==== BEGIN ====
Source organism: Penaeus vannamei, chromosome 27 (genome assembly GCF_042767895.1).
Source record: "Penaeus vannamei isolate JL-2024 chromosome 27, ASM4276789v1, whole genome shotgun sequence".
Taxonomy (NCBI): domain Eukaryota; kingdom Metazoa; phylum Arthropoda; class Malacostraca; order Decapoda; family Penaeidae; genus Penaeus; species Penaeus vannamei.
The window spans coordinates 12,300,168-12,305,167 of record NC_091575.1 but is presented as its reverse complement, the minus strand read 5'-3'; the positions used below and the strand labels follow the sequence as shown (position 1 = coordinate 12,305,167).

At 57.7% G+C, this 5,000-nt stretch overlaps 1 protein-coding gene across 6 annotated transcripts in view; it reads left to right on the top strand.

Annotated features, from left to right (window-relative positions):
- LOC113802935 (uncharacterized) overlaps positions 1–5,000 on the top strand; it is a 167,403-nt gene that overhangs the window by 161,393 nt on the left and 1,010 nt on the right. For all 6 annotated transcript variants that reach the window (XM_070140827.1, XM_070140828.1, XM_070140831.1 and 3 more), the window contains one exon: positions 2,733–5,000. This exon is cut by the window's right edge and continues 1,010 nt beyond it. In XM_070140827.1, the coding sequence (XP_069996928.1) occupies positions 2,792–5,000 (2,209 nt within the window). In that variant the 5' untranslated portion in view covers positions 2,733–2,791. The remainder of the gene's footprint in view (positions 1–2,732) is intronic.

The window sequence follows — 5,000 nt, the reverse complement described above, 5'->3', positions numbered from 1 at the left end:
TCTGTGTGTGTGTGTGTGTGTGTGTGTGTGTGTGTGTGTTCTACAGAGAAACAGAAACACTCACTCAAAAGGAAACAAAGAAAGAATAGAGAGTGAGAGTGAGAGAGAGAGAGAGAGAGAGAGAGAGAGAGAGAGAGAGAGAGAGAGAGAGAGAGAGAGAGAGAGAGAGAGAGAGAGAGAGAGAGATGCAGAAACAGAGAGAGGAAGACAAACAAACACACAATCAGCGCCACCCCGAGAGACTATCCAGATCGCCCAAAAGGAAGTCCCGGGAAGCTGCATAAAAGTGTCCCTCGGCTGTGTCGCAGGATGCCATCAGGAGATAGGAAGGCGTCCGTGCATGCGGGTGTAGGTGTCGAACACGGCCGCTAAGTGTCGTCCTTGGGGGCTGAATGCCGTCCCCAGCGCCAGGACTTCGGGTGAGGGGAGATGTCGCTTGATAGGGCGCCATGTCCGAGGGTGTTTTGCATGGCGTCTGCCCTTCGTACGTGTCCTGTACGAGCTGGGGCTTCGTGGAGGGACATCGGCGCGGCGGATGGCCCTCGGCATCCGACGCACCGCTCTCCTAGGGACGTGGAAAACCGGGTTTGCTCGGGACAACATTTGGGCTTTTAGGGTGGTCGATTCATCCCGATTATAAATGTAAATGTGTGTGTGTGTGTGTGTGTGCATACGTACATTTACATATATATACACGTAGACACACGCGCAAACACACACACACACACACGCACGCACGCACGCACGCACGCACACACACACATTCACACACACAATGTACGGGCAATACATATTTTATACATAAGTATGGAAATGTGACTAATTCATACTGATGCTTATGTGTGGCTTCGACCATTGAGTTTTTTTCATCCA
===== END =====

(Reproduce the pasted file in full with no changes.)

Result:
Source organism: Penaeus vannamei, chromosome 27 (genome assembly GCF_042767895.1).
Source record: "Penaeus vannamei isolate JL-2024 chromosome 27, ASM4276789v1, whole genome shotgun sequence".
Taxonomy (NCBI): domain Eukaryota; kingdom Metazoa; phylum Arthropoda; class Malacostraca; order Decapoda; family Penaeidae; genus Penaeus; species Penaeus vannamei.
The window spans coordinates 12,300,168-12,305,167 of record NC_091575.1 but is presented as its reverse complement, the minus strand read 5'-3'; the positions used below and the strand labels follow the sequence as shown (position 1 = coordinate 12,305,167).

At 57.7% G+C, this 5,000-nt stretch overlaps 1 protein-coding gene across 6 annotated transcripts in view; it reads left to right on the top strand.

Annotated features, from left to right (window-relative positions):
- LOC113802935 (uncharacterized) overlaps positions 1–5,000 on the top strand; it is a 167,403-nt gene that overhangs the window by 161,393 nt on the left and 1,010 nt on the right. For all 6 annotated transcript variants that reach the window (XM_070140827.1, XM_070140828.1, XM_070140831.1 and 3 more), the window contains one exon: positions 2,733–5,000. This exon is cut by the window's right edge and continues 1,010 nt beyond it. In XM_070140827.1, the coding sequence (XP_069996928.1) occupies positions 2,792–5,000 (2,209 nt within the window). In that variant the 5' untranslated portion in view covers positions 2,733–2,791. The remainder of the gene's footprint in view (positions 1–2,732) is intronic.

The window sequence follows — 5,000 nt, the reverse complement described above, 5'->3', positions numbered from 1 at the left end:
TCTGTGTGTGTGTGTGTGTGTGTGTGTGTGTGTGTGTGTTCTACAGAGAAACAGAAACACTCACTCAAAAGGAAACAAAGAAAGAATAGAGAGTGAGAGTGAGAGAGAGAGAGAGAGAGAGAGAGAGAGAGAGAGAGAGAGAGAGAGAGAGAGAGAGAGAGAGAGAGAGAGAGAGAGAGAGAGAGATGCAGAAACAGAGAGAGGAAGACAAACAAACACACAATCAGCGCCACCCCGAGAGACTATCCAGATCGCCCAAAAGGAAGTCCCGGGAAGCTGCATAAAAGTGTCCCTCGGCTGTGTCGCAGGATGCCATCAGGAGATAGGAAGGCGTCCGTGCATGCGGGTGTAGGTGTCGAACACGGCCGCTAAGTGTCGTCCTTGGGGGCTGAATGCCGTCCCCAGCGCCAGGACTTCGGGTGAGGGGAGATGTCGCTTGATAGGGCGCCATGTCCGAGGGTGTTTTGCATGGCGTCTGCCCTTCGTACGTGTCCTGTACGAGCTGGGGCTTCGTGGAGGGACATCGGCGCGGCGGATGGCCCTCGGCATCCGACGCACCGCTCTCCTAGGGACGTGGAAAACCGGGTTTGCTCGGGACAACATTTGGGCTTTTAGGGTGGTCGATTCATCCCGATTATAAATGTAAATGTGTGTGTGTGTGTGTGTGTGCATACGTACATTTACATATATATACACGTAGACACACGCGCAAACACACACACACACACACGCACGCACGCACGCACGCACGCACACACACACATTCACACACACAATGTACGGGCAATACATATTTTATACATAAGTATGGAAATGTGACTAATTCATACTGATGCTTATGTGTGGCTTCGACCATTGAGTTTTTTTCATCCA